Robert is joined by Da’Sha, a dental hygiene student and a member of the staff at a Phoenix-area dental office. They spar about the value of dental insurance, dental consultations and what percentage of dentists are good at what they do.
Robert rambles about how he ended up in the insurance business and ends with a series of random auto policy exclusions.
No, this is not the name of Robert’s new progressive rock band. He rented a Tesla 3 at the Orlando airport and realized he may be too old of a dog to learn how to drive this new trick. He also may not have the money for the insurance if he ever wanted to own one.
Robert welcomes his father to the podcast and the two talk foul balls at baseball games, sitting close to the action at NBA games and hitting golf tee shots into oncoming traffic.
Robert wonders why deposits for bank account holders in excess of $250,000 are insured despite exceeding the explicit limits of coverage and despite no premiums having been paid on those excess deposits. Are those depositors more important to the economy than the rest of us? Maybe “taxpayers” won’t pay for the Silicon Valley Bank bailout, but everyone who uses the banking system will. Is there a difference?
Robert remembers the Station Nightclub fire twenty years after the little bar in Rhode Island burned to the ground.
Michigan State University was locked down on the evening of February 13, 2023 while campus police searched for a shooter suspected of killing three people and injuring several others. Robert is an MSU alumnus and he talks through some of his feelings over the past week. He also reveals that he is an agent that sells active shooter insurance.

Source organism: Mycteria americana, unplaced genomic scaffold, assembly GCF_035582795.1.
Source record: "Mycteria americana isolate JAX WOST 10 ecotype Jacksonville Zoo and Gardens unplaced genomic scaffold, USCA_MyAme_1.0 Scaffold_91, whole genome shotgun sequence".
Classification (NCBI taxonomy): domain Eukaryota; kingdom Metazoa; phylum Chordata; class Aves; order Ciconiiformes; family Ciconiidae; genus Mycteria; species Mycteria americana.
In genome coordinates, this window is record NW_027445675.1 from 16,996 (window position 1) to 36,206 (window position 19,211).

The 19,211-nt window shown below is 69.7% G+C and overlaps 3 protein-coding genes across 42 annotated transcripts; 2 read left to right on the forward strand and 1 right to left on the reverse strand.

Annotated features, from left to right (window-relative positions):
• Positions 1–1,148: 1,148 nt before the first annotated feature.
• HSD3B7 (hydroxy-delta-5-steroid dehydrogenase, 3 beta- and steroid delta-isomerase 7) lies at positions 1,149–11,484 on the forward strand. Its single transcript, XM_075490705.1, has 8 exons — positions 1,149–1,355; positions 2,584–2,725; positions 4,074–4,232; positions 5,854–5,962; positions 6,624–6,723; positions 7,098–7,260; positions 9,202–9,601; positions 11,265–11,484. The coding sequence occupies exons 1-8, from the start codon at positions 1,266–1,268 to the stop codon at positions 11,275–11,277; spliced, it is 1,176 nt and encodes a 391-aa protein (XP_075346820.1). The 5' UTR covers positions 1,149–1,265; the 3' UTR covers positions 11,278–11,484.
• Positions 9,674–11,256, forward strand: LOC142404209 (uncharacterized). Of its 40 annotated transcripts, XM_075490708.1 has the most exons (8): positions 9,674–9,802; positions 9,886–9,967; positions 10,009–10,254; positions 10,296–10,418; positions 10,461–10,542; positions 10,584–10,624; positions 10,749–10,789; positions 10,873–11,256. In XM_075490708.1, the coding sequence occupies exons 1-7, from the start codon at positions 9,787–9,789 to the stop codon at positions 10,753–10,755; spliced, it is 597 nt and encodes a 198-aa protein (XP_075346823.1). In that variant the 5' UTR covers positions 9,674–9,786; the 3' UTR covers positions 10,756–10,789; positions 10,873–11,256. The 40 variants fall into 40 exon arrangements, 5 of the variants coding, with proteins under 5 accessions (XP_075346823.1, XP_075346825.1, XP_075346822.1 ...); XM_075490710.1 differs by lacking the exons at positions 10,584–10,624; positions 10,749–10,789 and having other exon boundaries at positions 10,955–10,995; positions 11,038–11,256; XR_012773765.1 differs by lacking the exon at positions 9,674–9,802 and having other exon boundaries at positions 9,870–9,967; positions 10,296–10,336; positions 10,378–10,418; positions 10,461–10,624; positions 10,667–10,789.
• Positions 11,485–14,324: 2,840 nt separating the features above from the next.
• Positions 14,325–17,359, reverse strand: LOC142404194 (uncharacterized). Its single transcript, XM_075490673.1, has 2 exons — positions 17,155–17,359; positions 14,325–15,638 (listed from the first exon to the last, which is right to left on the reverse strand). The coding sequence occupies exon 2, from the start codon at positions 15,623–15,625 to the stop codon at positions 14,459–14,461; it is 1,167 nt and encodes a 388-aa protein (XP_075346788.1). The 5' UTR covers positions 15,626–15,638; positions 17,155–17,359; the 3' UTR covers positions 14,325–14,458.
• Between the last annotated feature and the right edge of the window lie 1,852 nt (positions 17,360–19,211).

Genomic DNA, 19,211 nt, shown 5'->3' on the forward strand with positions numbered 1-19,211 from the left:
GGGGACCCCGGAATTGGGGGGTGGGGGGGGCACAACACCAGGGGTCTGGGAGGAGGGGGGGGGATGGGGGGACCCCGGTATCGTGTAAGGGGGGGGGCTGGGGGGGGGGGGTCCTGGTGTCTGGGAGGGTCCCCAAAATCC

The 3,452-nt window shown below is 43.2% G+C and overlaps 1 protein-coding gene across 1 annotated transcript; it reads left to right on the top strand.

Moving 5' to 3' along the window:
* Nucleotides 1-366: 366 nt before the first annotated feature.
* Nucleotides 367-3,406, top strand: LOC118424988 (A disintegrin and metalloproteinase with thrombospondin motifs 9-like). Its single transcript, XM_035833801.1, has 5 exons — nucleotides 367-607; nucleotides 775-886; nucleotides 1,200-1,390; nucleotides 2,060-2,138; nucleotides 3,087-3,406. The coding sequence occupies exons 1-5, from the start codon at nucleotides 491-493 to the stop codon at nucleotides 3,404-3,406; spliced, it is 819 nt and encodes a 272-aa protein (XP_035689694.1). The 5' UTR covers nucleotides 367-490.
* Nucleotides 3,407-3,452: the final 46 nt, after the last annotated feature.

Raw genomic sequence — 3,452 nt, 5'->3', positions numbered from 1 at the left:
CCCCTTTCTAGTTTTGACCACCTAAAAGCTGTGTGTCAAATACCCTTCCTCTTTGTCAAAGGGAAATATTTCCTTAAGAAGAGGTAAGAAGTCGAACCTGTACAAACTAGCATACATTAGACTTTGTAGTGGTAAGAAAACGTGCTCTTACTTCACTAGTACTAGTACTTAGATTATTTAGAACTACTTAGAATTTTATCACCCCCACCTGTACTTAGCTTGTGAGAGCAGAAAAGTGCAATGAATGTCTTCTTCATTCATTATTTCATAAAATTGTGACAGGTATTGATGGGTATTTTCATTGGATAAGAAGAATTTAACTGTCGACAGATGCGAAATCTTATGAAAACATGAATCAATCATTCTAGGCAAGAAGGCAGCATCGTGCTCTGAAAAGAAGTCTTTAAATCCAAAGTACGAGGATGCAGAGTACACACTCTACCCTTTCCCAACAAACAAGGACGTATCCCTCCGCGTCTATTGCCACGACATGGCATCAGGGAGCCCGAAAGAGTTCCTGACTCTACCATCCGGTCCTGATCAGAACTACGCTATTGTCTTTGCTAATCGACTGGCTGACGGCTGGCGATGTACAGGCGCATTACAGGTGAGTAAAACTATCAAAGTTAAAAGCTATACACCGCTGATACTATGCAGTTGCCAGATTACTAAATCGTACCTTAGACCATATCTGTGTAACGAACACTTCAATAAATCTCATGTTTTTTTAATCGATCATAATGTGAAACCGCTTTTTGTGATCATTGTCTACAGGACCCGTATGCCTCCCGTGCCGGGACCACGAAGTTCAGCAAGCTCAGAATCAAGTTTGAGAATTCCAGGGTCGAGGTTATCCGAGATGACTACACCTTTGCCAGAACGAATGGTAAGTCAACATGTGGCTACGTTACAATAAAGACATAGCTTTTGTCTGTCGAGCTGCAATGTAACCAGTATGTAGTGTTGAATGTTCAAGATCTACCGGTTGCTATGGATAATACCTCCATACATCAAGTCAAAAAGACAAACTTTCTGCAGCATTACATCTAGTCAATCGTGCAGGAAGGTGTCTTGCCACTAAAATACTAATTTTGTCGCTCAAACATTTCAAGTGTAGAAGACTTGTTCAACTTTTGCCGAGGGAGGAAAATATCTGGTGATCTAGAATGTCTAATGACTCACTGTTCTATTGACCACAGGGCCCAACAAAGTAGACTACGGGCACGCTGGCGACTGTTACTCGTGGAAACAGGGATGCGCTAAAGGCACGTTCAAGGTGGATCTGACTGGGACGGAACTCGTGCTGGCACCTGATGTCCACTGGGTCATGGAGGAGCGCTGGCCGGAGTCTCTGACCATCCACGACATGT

The video released to the public showing the police beating of Tyre Nichols has spurred renewed calls for the end of immunity for police officers from personal liability. If laws were changed, how would that impact applications for police officer jobs, officer behavior, and how likely is the insurance industry to respond with a product solution?
Robert is joined by Kelly Ann Barker, human resources professional, and he shares his experience with a blind massage therapist. The episode runs a little longer than usual when Robert flashes back to a high school consumer economics class taught by his old gymnastics coach.
The physical exams administered to Carlos Correa by the SF Giants and NY Mets have cost him $150 million. He now has a six-year deal offered by the Minnesota Twins PENDING A PHYSICAL. Insurance, or more accurately, the lack of insurance available is driving the market down for this very talented shortstop.